Below, you will read a story told by Nova Whetung, the daughter of Pacific Wild’s post production manager and editor, Darryl Whetung, who is of Anishinaabe ancestry. This story and others like it, Nova says, are important because they teach values of respect and remind her of her family’s storytelling history.
“Many years ago, there was a family preparing for a hard and cold winter season, soon arriving to an Ojibway winter village on the Great Lakes of Ontario.
A young girl was in her wigwam (birch bark house), daydreaming of a warmer place to be. Her Nokomis (Grandma) interrupted her dream and said, “My girl, I need your help to get the wiigwaas (birch bark) to patch the holes in our wigwam — the cold is coming.”
Nokomis said to her granddaughter, “In the forest you will come across ten birch trees. You will strip the trees of their bark, but before you do so, you will honor wiigwaas (birch) by saying a prayer and saying miigwetch (thank you) for your gift that keeps us warm.” Nokomis then said, “Grab two sacks of manooman, our wild rice, from the Elder who lives by the lake and bring it home. Then, you must ask the geese for some feathers to stuff our blankets and keep us warm.” The young girl nodded while her Nokomis told her, “The geese will be leaving soon to go somewhere warm, so be as quick as you can.”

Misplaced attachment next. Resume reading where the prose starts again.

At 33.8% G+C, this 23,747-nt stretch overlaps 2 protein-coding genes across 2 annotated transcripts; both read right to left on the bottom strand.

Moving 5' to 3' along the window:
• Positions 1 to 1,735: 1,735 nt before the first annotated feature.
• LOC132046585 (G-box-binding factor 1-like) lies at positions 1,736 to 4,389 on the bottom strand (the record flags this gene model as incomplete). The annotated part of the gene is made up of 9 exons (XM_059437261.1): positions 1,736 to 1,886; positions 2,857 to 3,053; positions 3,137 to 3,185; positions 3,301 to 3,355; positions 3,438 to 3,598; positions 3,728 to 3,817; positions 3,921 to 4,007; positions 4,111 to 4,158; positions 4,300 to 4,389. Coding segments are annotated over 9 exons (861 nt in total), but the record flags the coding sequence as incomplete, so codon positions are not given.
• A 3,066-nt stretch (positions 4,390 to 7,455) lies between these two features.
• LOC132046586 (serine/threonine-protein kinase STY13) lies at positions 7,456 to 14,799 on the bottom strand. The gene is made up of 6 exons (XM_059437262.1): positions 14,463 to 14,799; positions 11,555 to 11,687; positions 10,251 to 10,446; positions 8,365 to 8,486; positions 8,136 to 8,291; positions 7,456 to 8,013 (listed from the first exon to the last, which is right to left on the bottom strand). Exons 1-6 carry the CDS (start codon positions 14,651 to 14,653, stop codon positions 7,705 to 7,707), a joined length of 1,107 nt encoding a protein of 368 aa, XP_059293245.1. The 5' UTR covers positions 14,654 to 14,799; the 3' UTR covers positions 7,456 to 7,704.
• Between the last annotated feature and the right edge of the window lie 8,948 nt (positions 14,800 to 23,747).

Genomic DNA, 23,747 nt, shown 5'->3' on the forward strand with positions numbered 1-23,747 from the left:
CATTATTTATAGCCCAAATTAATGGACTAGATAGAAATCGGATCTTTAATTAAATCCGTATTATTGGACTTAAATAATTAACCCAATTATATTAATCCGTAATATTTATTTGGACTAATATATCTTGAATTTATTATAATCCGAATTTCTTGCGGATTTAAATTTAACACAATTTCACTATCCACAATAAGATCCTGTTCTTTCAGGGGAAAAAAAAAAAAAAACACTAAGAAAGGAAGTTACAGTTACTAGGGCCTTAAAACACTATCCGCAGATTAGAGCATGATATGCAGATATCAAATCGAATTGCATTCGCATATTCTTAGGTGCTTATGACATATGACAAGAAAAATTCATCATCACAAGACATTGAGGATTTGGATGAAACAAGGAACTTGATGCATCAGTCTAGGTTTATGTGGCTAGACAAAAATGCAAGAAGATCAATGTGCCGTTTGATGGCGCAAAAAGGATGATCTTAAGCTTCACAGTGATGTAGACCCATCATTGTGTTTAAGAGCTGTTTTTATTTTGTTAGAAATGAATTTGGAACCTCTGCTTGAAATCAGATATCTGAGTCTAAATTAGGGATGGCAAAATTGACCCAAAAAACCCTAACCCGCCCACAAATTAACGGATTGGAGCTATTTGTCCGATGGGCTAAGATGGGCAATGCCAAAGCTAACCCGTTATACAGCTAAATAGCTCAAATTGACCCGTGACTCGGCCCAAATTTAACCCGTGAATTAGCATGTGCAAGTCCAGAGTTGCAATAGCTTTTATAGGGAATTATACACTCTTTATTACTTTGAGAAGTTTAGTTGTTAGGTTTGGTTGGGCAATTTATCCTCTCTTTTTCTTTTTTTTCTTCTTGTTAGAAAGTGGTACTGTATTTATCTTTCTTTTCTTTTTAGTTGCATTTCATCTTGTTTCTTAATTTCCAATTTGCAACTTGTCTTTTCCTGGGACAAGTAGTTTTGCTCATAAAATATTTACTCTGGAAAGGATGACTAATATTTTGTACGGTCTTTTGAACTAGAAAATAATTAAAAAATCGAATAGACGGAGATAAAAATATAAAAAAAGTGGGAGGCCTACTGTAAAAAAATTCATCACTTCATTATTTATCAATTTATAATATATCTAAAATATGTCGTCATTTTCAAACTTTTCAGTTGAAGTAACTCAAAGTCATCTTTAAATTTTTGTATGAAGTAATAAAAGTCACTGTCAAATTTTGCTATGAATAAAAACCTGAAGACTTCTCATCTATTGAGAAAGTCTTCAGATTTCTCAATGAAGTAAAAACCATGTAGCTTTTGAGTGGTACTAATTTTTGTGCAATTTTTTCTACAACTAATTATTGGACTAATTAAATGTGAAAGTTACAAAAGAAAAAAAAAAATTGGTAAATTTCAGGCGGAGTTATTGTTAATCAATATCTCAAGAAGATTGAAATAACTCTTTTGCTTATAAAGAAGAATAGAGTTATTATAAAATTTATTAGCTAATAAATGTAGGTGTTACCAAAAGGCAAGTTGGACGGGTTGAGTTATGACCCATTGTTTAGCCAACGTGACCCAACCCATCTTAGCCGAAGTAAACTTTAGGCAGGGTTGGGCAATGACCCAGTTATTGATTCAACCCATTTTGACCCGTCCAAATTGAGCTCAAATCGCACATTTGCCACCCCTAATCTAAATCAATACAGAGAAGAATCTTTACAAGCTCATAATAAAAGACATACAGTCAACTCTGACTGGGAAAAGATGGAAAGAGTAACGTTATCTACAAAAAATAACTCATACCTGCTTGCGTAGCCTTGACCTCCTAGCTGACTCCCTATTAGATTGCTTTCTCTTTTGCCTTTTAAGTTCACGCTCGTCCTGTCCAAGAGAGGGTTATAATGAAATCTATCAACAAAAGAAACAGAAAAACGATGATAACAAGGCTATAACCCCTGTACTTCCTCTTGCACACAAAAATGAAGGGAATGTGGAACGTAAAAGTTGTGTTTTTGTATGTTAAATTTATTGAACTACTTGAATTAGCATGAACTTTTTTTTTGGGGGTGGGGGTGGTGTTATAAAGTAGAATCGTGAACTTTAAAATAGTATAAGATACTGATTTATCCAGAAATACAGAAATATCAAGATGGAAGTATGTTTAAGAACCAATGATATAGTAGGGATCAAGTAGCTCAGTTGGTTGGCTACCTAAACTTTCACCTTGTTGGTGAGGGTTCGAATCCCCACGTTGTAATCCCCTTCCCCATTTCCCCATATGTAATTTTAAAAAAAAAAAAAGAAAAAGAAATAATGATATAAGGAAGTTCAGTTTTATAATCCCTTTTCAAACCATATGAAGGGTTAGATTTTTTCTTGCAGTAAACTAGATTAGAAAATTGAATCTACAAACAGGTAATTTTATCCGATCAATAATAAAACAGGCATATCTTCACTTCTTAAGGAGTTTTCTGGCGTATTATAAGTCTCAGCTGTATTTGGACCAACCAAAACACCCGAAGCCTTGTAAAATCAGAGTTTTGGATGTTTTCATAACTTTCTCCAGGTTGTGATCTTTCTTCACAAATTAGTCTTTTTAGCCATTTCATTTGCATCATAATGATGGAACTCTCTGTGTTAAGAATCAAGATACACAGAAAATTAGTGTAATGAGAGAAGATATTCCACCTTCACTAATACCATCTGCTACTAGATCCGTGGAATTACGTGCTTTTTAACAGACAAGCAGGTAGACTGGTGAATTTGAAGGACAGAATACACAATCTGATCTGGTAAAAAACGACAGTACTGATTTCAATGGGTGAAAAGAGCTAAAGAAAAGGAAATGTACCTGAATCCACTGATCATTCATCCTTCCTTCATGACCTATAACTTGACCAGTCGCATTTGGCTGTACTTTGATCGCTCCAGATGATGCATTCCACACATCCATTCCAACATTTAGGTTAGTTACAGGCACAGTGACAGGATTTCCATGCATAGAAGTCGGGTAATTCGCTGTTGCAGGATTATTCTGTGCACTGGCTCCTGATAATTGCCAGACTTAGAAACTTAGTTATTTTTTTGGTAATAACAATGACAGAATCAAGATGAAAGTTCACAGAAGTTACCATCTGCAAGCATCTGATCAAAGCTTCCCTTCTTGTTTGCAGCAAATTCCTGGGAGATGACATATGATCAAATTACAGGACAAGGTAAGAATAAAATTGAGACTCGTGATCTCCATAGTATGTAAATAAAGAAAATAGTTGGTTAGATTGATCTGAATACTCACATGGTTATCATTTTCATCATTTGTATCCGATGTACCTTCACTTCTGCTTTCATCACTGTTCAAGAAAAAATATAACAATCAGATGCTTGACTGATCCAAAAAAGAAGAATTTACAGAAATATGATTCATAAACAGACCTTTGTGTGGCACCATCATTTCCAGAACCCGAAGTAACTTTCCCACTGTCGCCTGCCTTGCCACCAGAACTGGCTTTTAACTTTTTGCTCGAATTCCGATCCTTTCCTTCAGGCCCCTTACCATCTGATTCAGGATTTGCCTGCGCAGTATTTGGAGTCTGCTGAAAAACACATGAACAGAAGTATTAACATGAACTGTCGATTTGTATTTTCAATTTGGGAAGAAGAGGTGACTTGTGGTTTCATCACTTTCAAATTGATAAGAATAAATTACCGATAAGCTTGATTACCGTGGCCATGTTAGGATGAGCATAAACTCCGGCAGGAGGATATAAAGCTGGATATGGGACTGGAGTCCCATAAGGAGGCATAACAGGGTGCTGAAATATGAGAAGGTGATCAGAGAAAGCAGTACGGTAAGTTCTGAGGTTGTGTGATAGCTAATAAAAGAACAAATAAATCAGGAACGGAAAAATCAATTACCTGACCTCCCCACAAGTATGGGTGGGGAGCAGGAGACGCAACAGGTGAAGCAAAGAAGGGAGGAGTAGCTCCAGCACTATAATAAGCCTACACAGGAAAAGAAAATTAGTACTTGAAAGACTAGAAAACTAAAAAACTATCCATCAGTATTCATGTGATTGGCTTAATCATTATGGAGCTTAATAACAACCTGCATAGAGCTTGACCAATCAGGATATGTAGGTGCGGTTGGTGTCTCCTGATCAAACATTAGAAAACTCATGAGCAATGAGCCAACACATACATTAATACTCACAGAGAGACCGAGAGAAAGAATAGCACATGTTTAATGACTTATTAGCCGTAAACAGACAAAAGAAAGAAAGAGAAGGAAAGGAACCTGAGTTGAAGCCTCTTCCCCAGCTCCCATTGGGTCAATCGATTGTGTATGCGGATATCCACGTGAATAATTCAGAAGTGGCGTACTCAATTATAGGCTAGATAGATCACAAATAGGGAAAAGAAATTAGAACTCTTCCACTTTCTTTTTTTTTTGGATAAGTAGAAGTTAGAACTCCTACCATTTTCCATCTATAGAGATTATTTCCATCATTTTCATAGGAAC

The girl set off on her task with a new plan: to go somewhere warm with the geese.
When the girl arrived at the birch trees, she took the bark from wiigwaas without saying a prayer or expressing her thanks. Instead, she rolled the bark into a giant solid scroll. The scroll was strong like a sturdy branch.
She carried the birch bark scroll to the Elder by the lake and collected the two bags of wild rice, again without expressing her thanks.